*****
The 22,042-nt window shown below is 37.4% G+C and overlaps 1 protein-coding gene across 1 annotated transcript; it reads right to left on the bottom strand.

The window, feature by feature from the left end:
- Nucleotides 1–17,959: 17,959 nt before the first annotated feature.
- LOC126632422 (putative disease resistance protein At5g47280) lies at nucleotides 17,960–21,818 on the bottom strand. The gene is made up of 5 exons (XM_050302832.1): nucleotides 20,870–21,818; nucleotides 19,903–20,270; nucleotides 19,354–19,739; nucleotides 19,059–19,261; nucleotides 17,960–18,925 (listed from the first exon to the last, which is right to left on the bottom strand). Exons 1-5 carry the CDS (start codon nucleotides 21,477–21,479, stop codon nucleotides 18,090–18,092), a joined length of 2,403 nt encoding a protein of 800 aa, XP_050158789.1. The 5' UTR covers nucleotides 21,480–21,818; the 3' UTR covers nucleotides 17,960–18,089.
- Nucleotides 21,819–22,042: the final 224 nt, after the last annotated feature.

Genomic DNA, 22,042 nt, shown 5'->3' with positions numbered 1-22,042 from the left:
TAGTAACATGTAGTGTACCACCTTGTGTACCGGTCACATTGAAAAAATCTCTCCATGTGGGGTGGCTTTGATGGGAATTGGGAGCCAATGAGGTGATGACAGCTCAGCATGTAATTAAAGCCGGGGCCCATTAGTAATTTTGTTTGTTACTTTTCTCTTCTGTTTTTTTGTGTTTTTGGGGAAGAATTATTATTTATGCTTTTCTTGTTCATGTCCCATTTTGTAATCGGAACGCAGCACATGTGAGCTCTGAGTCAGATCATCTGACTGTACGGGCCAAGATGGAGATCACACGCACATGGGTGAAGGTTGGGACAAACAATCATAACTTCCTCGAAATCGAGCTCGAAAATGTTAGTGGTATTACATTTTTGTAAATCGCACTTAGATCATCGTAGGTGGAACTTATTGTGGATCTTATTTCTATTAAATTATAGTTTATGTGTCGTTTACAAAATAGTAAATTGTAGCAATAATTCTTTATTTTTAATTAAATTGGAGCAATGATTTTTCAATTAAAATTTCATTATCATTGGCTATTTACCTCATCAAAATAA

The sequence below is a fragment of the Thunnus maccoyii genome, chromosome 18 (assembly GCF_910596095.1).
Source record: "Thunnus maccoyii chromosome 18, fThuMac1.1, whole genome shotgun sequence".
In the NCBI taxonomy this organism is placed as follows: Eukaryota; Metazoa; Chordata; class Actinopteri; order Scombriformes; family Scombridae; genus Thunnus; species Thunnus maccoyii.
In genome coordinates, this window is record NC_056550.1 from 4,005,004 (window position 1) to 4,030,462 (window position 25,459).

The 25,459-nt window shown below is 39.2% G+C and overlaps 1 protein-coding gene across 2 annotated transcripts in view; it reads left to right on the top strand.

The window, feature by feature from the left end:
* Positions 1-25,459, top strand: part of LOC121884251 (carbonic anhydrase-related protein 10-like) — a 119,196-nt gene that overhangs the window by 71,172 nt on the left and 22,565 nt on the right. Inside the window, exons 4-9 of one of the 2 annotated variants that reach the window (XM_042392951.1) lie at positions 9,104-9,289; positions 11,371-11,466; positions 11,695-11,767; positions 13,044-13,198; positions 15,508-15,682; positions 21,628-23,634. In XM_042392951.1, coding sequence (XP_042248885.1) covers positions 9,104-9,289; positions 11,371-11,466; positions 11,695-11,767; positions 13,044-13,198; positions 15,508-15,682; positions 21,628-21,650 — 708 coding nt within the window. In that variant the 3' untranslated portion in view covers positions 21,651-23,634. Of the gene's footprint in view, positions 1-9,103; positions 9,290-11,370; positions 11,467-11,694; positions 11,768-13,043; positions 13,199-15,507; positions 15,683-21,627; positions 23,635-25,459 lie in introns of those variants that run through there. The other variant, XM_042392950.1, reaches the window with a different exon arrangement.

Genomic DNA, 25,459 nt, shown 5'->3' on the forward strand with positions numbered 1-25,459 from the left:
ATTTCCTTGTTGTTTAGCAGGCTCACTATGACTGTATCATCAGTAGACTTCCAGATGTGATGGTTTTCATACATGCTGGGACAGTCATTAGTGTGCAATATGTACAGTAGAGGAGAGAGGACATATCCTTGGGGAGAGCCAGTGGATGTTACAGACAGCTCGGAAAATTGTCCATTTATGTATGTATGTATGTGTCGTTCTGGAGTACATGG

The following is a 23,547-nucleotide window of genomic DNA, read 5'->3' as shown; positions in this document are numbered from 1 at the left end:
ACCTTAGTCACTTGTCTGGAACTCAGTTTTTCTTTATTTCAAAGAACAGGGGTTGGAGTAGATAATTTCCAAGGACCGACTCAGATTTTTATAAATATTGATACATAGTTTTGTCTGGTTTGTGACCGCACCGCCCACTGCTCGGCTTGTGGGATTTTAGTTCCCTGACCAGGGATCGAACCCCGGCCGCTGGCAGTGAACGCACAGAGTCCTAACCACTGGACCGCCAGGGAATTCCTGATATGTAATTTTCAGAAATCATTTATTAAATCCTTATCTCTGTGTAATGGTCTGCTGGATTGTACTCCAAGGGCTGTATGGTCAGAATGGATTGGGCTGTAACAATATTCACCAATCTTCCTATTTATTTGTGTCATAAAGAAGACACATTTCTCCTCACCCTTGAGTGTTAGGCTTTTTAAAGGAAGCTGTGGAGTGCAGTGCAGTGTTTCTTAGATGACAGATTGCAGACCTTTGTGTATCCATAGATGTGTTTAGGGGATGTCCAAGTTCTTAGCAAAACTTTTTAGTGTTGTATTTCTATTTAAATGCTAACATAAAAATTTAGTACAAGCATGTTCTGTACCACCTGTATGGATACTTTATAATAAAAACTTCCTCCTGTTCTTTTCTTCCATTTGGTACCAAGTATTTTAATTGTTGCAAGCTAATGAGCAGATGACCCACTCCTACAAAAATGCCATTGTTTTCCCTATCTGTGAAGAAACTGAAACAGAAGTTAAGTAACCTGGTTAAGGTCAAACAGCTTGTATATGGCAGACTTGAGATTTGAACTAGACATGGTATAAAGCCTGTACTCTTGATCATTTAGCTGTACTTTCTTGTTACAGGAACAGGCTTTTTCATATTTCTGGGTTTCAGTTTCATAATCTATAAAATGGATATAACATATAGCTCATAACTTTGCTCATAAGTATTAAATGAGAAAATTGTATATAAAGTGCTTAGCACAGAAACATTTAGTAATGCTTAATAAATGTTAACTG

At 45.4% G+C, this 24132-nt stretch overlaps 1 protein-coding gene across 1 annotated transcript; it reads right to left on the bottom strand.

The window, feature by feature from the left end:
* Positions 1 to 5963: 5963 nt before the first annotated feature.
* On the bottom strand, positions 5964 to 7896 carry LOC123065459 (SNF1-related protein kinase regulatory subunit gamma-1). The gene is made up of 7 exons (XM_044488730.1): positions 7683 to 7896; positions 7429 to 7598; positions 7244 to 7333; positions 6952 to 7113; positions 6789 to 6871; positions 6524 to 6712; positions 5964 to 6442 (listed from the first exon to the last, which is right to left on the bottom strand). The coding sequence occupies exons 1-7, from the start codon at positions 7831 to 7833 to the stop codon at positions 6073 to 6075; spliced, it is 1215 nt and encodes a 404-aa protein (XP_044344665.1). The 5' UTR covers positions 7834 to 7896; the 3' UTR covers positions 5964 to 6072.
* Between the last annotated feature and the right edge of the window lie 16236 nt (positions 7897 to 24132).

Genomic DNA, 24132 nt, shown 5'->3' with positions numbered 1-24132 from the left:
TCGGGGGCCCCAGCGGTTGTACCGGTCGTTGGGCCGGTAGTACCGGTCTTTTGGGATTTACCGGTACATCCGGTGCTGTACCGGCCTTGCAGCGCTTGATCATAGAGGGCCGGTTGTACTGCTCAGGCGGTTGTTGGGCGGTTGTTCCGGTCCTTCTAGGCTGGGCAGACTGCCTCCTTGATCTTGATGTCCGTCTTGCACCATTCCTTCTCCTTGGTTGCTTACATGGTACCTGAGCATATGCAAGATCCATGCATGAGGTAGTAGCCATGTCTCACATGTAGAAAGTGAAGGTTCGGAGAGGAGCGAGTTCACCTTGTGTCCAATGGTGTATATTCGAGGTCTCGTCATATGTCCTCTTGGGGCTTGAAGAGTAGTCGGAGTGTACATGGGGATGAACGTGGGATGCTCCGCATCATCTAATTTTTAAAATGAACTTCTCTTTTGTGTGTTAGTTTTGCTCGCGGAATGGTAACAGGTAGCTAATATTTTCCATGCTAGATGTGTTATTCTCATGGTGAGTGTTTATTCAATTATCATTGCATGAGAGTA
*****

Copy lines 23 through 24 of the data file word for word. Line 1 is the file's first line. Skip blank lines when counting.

* Between the last annotated feature and the right edge of the window lie 16236 nt (positions 7897 to 24132).

Genomic DNA, 24132 nt, shown 5'->3' with positions numbered 1-24132 from the left: